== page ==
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Review: ABC Family's 'Bunheads' a cute summer treat

Amy Sherman-Palladino strikes again with that 'Gilmore Girls' charm in 'Bunheads,' with Tony-winning Sutton Foster as a former showgirl mentoring budding ballerinas.

June 11, 2012|By Robert Lloyd, Los Angeles Times Television Critic
  • "Bunheads" follows a former ballerina turned Vegas showgirl who decides to take a gamble on a new marriage and a fresh start.
"Bunheads" follows a former ballerina turned Vegas showgirl… (Adam Taylor, ABC Family )

"Bunheads" is a new series from Amy Sherman-Palladino, who, half a generation ago (or so), created "Gilmore Girls"for my niece Zoe to bond with her mother over. It premieres Monday on ABC Family Channel, where it will sit companionably alongside that network's other series, built mostly around the travails of young women, and hopefully find the audience and corporate tenderness it deserves.

Sutton Foster, a Tony-winning star of Broadway musicals but rarely seen on television — she was Coco, Bret's sign-holding girlfriend in the first season of"Flight of the Conchords"— plays Michelle, an aging Las Vegas showgirl at the end of her tassels. (An "over-the-hill loser" is how she describes herself.)

At a moment of particular dejection, she accepts a date with constantly, constantly rejected suitor Hubbell Flowers (Alan Ruck) — "odd and weird and technically a stalker," but also kind and apparently harmless — and, dazed by drink and his tales of a home overlooking the sea in a place called Paradise, she winds up hungover, married and living in California.

The series has its origin in a script called "Strut," by Lamar Damon, who retains co-creator and co-story credits, but the teleplay officially belongs to Sherman-Palladino, who has replaced a drill team with a ballet class and created a heroine that Lorelai Gilmore would recognize as a wilder, less directed sister. (In case there's any doubt as to whose show this is, the pilot begins with a card reading "Amy Sherman-Palladino presents.")

And centered again on the relations among three generations of women, "Bunheads" proves very much a child of "Gilmore," much in the way that James Brown's "I Got You (I Feel Good)" is of a piece with his "Papa's Got a Brand New Bag." That is to say, there is no sin in the similarity.

Indeed, Foster herself bears a marked resemblance to "Gilmore" star Lauren Graham; and as if to strengthen that resemblance, Sherman-Palladino has cast Kelly Bishop, who played Lorelai's mother Emily, as Michelle's mother-in-law and sparring partner, Fanny. ("The quips, the chatter — don't you ever shut up?" Fanny says to Michelle in what reads like a sly meta-comment on their creator's favored form of discourse.) She's also the proprietress of the dance studio where, unless I have learned nothing in my years reviewing television, the classically trained runaway showgirl will find her true home. ("Bunheads" is a term for ballet dancers, from the favored hairdo.)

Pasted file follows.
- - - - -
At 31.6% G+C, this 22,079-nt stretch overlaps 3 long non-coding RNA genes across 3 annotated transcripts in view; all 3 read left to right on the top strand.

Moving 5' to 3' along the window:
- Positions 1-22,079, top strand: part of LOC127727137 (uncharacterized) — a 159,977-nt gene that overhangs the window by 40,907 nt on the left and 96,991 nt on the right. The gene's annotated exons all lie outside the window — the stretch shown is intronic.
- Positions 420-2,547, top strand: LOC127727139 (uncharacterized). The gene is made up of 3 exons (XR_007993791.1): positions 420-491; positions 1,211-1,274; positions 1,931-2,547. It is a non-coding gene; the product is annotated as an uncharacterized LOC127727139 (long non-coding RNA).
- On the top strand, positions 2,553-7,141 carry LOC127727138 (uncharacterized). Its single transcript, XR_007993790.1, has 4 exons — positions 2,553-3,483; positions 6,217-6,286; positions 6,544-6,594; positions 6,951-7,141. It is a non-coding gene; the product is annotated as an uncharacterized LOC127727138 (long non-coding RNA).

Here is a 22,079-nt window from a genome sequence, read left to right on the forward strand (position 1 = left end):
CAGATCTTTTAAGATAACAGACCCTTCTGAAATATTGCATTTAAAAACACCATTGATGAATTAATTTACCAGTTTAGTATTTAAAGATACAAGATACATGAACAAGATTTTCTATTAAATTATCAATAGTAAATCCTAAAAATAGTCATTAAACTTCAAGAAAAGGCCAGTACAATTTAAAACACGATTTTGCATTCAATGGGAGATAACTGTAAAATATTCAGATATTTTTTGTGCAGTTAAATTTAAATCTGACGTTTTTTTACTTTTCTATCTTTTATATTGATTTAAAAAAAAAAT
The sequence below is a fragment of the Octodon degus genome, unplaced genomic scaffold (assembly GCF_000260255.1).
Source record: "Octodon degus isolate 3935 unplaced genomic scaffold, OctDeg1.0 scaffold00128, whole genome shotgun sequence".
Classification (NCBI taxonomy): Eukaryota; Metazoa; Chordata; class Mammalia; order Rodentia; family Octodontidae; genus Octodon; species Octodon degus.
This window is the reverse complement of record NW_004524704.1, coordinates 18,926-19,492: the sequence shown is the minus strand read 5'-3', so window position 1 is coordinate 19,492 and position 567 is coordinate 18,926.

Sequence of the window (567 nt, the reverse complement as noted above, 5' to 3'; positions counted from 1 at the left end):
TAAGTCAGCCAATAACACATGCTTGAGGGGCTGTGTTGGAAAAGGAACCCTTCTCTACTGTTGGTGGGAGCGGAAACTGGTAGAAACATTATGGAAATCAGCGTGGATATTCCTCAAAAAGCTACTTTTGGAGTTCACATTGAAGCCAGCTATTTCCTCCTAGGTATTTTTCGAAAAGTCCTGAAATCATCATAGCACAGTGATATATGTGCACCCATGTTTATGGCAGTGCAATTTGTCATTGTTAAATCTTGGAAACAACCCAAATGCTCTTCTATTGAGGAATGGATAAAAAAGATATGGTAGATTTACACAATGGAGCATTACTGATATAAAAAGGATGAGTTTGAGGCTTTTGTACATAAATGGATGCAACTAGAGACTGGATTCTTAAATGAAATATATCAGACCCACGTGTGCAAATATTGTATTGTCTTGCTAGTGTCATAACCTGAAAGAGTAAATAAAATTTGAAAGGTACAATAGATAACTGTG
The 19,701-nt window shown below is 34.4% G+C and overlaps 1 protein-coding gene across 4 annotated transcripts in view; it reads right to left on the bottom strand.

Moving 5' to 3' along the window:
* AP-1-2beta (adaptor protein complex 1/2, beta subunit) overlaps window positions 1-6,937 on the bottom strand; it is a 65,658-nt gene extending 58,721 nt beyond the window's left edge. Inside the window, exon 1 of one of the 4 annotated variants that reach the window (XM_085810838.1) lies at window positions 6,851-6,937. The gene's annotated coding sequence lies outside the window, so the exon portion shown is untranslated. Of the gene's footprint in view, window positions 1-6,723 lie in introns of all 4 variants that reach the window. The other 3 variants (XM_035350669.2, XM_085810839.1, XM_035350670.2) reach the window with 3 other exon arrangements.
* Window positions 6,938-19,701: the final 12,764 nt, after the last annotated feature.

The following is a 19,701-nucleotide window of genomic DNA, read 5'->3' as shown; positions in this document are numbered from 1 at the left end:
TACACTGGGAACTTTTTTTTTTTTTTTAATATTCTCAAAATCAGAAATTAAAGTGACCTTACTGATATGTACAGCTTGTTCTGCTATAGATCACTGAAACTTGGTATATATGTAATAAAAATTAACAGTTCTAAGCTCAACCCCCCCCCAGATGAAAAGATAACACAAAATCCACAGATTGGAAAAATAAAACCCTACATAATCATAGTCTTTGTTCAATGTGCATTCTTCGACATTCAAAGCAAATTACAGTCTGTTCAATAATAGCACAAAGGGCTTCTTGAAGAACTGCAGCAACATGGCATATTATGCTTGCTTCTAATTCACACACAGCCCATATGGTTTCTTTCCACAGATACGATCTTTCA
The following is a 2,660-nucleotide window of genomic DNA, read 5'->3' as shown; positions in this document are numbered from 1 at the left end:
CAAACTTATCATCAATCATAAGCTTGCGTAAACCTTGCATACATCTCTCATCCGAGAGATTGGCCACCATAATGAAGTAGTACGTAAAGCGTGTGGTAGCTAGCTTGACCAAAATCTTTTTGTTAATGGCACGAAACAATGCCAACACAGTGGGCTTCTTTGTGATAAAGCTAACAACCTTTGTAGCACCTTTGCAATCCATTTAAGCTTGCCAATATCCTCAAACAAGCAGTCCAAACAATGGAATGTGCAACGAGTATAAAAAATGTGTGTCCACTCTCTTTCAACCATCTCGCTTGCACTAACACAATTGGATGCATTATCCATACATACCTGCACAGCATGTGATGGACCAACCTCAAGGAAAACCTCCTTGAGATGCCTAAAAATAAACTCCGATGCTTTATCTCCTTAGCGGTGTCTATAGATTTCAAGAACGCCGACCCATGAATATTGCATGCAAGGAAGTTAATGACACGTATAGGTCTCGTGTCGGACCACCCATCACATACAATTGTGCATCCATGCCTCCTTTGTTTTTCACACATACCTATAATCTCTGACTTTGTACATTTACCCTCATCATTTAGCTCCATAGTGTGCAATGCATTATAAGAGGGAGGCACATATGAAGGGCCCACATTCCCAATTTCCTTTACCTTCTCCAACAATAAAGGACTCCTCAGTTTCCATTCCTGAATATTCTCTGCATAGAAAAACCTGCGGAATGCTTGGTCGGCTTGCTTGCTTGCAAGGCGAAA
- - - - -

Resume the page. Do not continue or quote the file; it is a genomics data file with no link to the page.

The youngest generation comes in a standard set of four, helpfully introduced by Fanny as she directs their practice at the barre: "Shoulders, Melanie; lovely, Sasha; popo in, Boo; where are you looking, Ginny?"). Sasha (Julia Goldani Telles) is the congenitally talented one, careless of her gifts, a bit of a mean girl, but not the one-dimensional sociopath that phrase usually connotes. Unsophisticated Boo (Kaitlyn Jenkins), who dances in a Snoopy leotard, has the desire but not the natural advantages; Ginny (Bailey Buntain) is resigned to being too short and curvy for a real career; and Melanie (Emma Dumont) is the one whose character is less well-defined — press materials call her "fun-loving."

Paradise promises to be a somewhat less whimsical or welcoming community than was Stars Hollow (if just as white). The pop-cultural references that so defined "Gilmore" have been dialed back some, although you do get phrases like "serious driving-cross-country-in-diapers-to-kill-you potential" (said of Hubble's distraught ex-girlfriend), "Penn and Teller coffee mug" and a long and oddly lovely Godzilla-movie metaphor to describe Hubble's feelings for Michelle.

Foster is delightful throughout, and Michelle her own person, that Lauren Graham thing notwithstanding. She adjusts wonderfully to different partners and circumstances, and is never less than real, serious or joking, drunk or sober — a perfect fit for a show that, like "Gilmore Girls," merits a wider audience than its rough outline would suggest. It's a sweet summer treat.

robert.lloyd@latimes.com

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